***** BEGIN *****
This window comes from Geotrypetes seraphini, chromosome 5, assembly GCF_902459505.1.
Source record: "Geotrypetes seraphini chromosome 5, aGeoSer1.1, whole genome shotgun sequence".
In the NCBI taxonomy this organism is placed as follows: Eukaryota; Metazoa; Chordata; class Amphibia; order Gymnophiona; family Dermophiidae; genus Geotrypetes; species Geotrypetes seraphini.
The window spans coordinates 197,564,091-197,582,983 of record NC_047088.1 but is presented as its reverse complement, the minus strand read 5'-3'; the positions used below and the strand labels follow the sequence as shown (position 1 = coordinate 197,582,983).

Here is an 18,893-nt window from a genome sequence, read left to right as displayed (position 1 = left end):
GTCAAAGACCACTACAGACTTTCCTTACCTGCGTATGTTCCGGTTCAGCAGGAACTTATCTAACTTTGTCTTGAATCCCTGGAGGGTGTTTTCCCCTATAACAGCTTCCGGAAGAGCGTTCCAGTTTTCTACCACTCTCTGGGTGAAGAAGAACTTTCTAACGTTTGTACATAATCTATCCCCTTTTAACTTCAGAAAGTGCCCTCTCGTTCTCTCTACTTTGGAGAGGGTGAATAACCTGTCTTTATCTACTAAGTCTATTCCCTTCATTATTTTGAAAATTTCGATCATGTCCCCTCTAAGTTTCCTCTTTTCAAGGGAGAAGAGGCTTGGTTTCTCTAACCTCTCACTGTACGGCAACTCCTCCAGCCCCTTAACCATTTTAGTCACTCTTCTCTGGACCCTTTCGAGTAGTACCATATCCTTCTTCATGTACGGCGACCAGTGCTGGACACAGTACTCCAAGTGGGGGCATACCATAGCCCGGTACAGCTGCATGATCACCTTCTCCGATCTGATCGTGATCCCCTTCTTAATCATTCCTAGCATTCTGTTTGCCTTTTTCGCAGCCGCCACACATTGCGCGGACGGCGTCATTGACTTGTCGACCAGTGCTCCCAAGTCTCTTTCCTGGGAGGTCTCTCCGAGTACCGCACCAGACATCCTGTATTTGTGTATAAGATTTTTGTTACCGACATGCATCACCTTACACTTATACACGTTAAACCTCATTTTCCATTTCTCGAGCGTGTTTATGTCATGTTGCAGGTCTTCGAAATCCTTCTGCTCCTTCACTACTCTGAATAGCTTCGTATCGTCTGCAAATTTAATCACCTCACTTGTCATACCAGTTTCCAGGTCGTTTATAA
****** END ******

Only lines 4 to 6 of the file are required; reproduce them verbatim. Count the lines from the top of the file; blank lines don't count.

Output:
The window spans coordinates 197,564,091-197,582,983 of record NC_047088.1 but is presented as its reverse complement, the minus strand read 5'-3'; the positions used below and the strand labels follow the sequence as shown (position 1 = coordinate 197,582,983).

Here is an 18,893-nt window from a genome sequence, read left to right as displayed (position 1 = left end):
GTCAAAGACCACTACAGACTTTCCTTACCTGCGTATGTTCCGGTTCAGCAGGAACTTATCTAACTTTGTCTTGAATCCCTGGAGGGTGTTTTCCCCTATAACAGCTTCCGGAAGAGCGTTCCAGTTTTCTACCACTCTCTGGGTGAAGAAGAACTTTCTAACGTTTGTACATAATCTATCCCCTTTTAACTTCAGAAAGTGCCCTCTCGTTCTCTCTACTTTGGAGAGGGTGAATAACCTGTCTTTATCTACTAAGTCTATTCCCTTCATTATTTTGAAAATTTCGATCATGTCCCCTCTAAGTTTCCTCTTTTCAAGGGAGAAGAGGCTTGGTTTCTCTAACCTCTCACTGTACGGCAACTCCTCCAGCCCCTTAACCATTTTAGTCACTCTTCTCTGGACCCTTTCGAGTAGTACCATATCCTTCTTCATGTACGGCGACCAGTGCTGGACACAGTACTCCAAGTGGGGGCATACCATAGCCCGGTACAGCTGCATGATCACCTTCTCCGATCTGATCGTGATCCCCTTCTTAATCATTCCTAGCATTCTGTTTGCCTTTTTCGCAGCCGCCACACATTGCGCGGACGGCGTCATTGACTTGTCGACCAGTGCTCCCAAGTCTCTTTCCTGGGAGGTCTCTCCGAGTACCGCACCAGACATCCTGTATTTGTGTATAAGATTTTTGTTACCGACATGCATCACCTTACACTTATACACGTTAAACCTCATTTTCCATTTCTCGAGCGTGTTTATGTCATGTTGCAGGTCTTCGAAATCCTTCTGCTCCTTCACTACTCTGAATAGCTTCGTATCGTCTGCAAATTTAATCACCTCACTTGTCATACCAGTTTCCAGGTCGTTTATAA